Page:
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That’s alotta Terracotta! I especially disdain the long, concrete wall along the driveway (in terracotta, of course) and am continually attempting to disguise it with landscaping and hardscaping… [This picture also was taken before we owned the home.  That’s Mr. Native Texan on the front porch with Older Brother (who was Only Brother at the time).]

2.  Save, and build a new “old” house?

Believe it or not, this would probably be cheaper (in the long run) than Option #1.  It would require more investment up front, but we could design the home to meet our needs (bathtub, a school space, better layout for entertaining, etc.).

Because of all the issues involved with renovating an older home that’s been added onto over the years (think: original exterior load-bearing walls made of cinder block and now located inside the house; all kinds of duct work from the non-original AC unit; funky electrical work; and more), we’d wind up spending big bucks and probably still not get exactly what we want.  Plus, those kinds of renovations are messy!  And time-consuming.

3.  Just be content with this house forever?

This is the option we’re choosing for now, until another option becomes more clear, or until we’re overrun by our ever-growing Personal Library… 🙂

Seriously, though…we do realize that even living in a home is a great blessing, and we’re truly thankful to call this one ours.  And while many families live in larger, more beautiful homes, it’s true that ours would seem like a mansion to a significant portion of the world’s population.

Therein lies the struggle.  Could I live the rest of my life without a bathtub?  (Or master bathroom, school room, more entertaining space, etc.?)  Yes.  Many do.  Do I want to live without a bathtub?  No.  So, from a Biblical perspective, is it acceptable for us to better our situation, or should we just be content with what we have?  And is it possible to be content and better our situation at the same time?

It’s difficult to think objectively about questions like these, here in 21st century America.  And so, we wait.  (And pray for wisdom.)  And bloom where we’re planted, gratefully…in This Old House.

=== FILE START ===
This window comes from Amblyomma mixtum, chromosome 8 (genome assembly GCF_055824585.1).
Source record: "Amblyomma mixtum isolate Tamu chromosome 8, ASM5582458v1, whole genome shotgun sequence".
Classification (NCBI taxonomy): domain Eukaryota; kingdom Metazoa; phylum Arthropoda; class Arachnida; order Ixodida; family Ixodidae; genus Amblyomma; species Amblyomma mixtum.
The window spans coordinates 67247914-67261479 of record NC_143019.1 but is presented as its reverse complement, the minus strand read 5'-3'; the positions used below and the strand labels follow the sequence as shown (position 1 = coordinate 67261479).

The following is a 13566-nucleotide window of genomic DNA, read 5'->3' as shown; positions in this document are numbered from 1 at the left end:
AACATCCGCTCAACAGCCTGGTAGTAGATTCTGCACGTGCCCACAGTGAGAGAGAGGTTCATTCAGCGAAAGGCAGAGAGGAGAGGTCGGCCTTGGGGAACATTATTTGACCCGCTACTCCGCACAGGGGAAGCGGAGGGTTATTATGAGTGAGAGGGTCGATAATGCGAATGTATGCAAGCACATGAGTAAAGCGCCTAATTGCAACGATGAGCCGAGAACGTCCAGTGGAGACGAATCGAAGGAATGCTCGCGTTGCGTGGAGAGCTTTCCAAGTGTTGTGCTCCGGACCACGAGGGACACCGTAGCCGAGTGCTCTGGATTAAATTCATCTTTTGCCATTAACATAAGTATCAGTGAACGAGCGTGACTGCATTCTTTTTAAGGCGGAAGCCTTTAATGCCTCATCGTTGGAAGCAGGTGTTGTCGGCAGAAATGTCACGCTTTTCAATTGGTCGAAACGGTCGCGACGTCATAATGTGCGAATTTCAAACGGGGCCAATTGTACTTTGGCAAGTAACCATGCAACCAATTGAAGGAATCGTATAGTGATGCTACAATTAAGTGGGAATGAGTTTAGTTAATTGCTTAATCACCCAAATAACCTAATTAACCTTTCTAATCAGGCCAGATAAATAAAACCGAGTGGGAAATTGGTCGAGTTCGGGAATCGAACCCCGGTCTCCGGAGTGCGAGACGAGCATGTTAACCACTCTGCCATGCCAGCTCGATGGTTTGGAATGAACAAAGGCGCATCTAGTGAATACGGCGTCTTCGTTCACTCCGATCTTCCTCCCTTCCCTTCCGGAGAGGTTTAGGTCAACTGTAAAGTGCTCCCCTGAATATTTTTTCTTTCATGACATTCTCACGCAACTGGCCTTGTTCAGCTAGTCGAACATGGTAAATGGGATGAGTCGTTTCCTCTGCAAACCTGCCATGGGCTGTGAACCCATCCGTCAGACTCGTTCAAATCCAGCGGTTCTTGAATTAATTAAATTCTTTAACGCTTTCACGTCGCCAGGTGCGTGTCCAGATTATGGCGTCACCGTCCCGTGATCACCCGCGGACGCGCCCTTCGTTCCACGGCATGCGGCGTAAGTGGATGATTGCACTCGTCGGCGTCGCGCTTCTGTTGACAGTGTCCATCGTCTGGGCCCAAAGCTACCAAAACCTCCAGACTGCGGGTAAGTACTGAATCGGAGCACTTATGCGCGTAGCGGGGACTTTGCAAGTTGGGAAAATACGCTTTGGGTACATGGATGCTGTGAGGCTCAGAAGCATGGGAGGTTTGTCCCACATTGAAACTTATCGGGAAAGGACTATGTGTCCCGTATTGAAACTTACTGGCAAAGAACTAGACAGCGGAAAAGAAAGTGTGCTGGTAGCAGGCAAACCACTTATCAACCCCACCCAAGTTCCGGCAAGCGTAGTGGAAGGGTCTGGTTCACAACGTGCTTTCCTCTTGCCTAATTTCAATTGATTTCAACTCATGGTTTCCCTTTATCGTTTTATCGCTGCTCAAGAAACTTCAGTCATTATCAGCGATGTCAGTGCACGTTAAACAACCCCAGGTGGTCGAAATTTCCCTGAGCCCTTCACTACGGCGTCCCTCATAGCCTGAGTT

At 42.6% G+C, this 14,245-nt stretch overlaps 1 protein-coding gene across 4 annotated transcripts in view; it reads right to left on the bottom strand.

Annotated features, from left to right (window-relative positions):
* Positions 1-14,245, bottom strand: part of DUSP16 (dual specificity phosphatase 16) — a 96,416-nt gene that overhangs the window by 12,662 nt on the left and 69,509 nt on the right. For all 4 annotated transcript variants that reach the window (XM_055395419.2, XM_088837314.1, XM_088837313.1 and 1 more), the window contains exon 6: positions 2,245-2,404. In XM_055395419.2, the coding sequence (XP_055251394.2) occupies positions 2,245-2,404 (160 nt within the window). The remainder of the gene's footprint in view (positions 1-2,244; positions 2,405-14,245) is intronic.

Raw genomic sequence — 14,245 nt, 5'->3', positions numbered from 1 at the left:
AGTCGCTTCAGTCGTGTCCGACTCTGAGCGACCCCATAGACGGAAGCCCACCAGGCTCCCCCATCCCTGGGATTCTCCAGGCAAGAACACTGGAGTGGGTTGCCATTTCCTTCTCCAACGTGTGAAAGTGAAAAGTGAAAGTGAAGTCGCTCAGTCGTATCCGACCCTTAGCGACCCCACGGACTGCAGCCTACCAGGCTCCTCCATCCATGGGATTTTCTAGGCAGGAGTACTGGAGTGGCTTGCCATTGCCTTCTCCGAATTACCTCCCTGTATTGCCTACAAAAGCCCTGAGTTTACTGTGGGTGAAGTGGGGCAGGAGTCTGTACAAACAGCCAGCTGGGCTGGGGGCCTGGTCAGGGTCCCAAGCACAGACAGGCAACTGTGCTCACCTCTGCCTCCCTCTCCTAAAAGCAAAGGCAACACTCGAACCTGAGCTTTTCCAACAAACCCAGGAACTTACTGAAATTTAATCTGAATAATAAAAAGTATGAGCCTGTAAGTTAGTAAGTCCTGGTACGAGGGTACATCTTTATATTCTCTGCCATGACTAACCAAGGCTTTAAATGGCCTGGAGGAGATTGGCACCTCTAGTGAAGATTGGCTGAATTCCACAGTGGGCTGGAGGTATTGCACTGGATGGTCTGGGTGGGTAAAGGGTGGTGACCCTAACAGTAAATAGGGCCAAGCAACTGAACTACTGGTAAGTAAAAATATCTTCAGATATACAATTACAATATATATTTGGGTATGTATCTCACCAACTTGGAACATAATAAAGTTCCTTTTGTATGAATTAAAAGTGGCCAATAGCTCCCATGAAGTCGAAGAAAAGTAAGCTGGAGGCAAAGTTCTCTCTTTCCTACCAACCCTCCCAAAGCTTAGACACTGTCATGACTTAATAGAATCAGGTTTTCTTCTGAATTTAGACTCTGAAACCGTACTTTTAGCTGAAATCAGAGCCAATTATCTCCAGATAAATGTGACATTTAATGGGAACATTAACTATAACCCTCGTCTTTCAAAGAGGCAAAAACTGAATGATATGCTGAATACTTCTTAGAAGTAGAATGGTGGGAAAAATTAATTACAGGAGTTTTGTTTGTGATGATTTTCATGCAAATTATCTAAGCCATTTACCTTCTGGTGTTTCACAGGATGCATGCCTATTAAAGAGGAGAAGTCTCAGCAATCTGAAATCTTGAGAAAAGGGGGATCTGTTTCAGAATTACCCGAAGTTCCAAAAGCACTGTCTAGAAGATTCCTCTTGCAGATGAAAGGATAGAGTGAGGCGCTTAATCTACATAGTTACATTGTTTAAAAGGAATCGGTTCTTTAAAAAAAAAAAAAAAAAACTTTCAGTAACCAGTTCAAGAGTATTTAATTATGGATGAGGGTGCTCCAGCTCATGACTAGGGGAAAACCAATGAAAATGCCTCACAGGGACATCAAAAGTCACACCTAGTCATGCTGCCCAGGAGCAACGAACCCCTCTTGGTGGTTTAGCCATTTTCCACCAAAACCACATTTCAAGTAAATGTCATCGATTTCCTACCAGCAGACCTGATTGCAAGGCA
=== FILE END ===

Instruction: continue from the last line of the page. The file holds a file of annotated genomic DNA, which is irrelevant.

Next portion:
What would YOU do?


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Kathleen Henderson

Let's get real! I’m Kathleen Henderson, your Natural Living Mentor. I’m on a mission to help families see the joy in real food, while finding natural remedies and creating a nontoxic home. Learn more about my story >>


  1. Diana on 05/09/2013 at 11:32 am

    Persoanlly, I’d consider moving. Just stay in the area, being already familiar with what’s around you and what you especially love about the county. The interest rates are down, the prices have come back to reasonable and you could spend whatever time you needed just browsing until you fell in love. LOTS of really charming OLD places in this county! But that’s just me. Your home is lovely. But there is a ton of advantage to having a couple kids already to seeing how a house works and what you’d really like to have changed for the next sixteen or twenty years of them being in it. I’ve always said I’m not cut out for reno’s OR building and I’m pretty sure that’s a quirk I’ll never let go of. You referenced 21 Century… Reminds me of Rod Appleton…..:-)

  2. Renee on 05/09/2013 at 1:23 pm

    We have EXACTLY the same issues! Funny, huh? We haven’t come up w/ any solutions either.

  3. Nikki on 05/09/2013 at 3:03 pm

    I loved reading this! I have been yearning to move further out and get out of the suburbs! I think I need land and an old house( also maybe a homeschool friendly area)It’s cool to get your perspective on actually living in the older house and making it work. I still think the grass is greener….. Even without the bathtub;).
    When we moved to our neighborhood we did so because it was so very close to my husbands office. We found this new neighborhood with a super cool townhouse and built it! Then we needed a bigger yard…. So we moved just down the street. But that was before we knew what we really wanted! Now we know and we feel a little stuck( bought the house before the bubble popped). But, for now, we are here in the burbs, and I must pray that God gives me contentment( so I stop wasting time looking at Trulia!) hahaha!!!!
    I should count 3 blessings( like Ann Voskamp) about this house everyday to remind myself everyday how blessed I am. Hmmm…. I need to put that on my fridge and really do it!!! Off to embrace my house!!! Thanks!!!!

    • Kathleen on 05/11/2013 at 2:52 pm

      I’ll start:
      1. My “faux granite” laminate counter tops are easy to clean, hide spots well and do not require sealing of any kind.
      2. Sharing an upstairs bathroom teaches my children about living with girls. What’s that? Make-up. What’s that? Hairspray. What’s that thing in the trash? Nevermind.
      3. We really do love our house: hardwood floors, vintage door bell, beautiful windows and an amazing view, not to mention that we’re out in the country where we can run and jump and yell.
      So much to be thankful for! 🙂

    • Kathleen on 05/11/2013 at 2:52 pm

      Let me know when you figure it out… 🙂

    • Kathleen on 05/11/2013 at 2:53 pm

      Diana, I don’t know the Rod Appleton story…you’ll have to enlighten me. 🙂

  4. Rachel on 01/30/2015 at 7:22 pm

    we’ve gone through the same dilemma…..recently, we realized even if things aren’t perfect,when you have some land and peace you can’t put a price on it…it’s a great place to raise our kids!

    • Kathleen on 01/30/2015 at 7:54 pm

      Love that, Rachel–“when you have some land and peace you can’t put a price on it”. Totally agree! 🙂